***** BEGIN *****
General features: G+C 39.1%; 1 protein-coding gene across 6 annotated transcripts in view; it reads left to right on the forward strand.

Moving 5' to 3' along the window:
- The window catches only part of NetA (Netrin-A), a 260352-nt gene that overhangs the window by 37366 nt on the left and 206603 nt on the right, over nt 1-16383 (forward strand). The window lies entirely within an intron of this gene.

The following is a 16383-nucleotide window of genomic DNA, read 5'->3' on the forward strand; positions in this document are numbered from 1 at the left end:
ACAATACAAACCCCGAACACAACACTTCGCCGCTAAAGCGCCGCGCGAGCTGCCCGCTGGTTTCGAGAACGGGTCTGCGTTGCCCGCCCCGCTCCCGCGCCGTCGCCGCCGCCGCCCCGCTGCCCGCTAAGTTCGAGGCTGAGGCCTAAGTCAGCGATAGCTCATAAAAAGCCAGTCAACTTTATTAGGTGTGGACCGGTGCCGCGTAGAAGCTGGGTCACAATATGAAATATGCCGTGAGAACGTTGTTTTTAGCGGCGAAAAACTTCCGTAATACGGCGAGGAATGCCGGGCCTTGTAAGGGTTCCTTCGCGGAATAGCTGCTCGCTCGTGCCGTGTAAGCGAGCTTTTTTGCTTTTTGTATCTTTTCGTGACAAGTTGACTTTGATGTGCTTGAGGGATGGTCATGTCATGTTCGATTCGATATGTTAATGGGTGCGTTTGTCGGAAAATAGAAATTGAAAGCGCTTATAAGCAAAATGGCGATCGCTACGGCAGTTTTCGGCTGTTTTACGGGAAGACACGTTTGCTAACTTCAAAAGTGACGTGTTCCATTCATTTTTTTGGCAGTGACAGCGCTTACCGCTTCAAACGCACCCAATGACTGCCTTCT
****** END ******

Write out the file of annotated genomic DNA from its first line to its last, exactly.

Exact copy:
General features: G+C 39.1%; 1 protein-coding gene across 6 annotated transcripts in view; it reads left to right on the forward strand.

Moving 5' to 3' along the window:
- The window catches only part of NetA (Netrin-A), a 260352-nt gene that overhangs the window by 37366 nt on the left and 206603 nt on the right, over nt 1-16383 (forward strand). The window lies entirely within an intron of this gene.

The following is a 16383-nucleotide window of genomic DNA, read 5'->3' on the forward strand; positions in this document are numbered from 1 at the left end:
ACAATACAAACCCCGAACACAACACTTCGCCGCTAAAGCGCCGCGCGAGCTGCCCGCTGGTTTCGAGAACGGGTCTGCGTTGCCCGCCCCGCTCCCGCGCCGTCGCCGCCGCCGCCCCGCTGCCCGCTAAGTTCGAGGCTGAGGCCTAAGTCAGCGATAGCTCATAAAAAGCCAGTCAACTTTATTAGGTGTGGACCGGTGCCGCGTAGAAGCTGGGTCACAATATGAAATATGCCGTGAGAACGTTGTTTTTAGCGGCGAAAAACTTCCGTAATACGGCGAGGAATGCCGGGCCTTGTAAGGGTTCCTTCGCGGAATAGCTGCTCGCTCGTGCCGTGTAAGCGAGCTTTTTTGCTTTTTGTATCTTTTCGTGACAAGTTGACTTTGATGTGCTTGAGGGATGGTCATGTCATGTTCGATTCGATATGTTAATGGGTGCGTTTGTCGGAAAATAGAAATTGAAAGCGCTTATAAGCAAAATGGCGATCGCTACGGCAGTTTTCGGCTGTTTTACGGGAAGACACGTTTGCTAACTTCAAAAGTGACGTGTTCCATTCATTTTTTTGGCAGTGACAGCGCTTACCGCTTCAAACGCACCCAATGACTGCCTTCT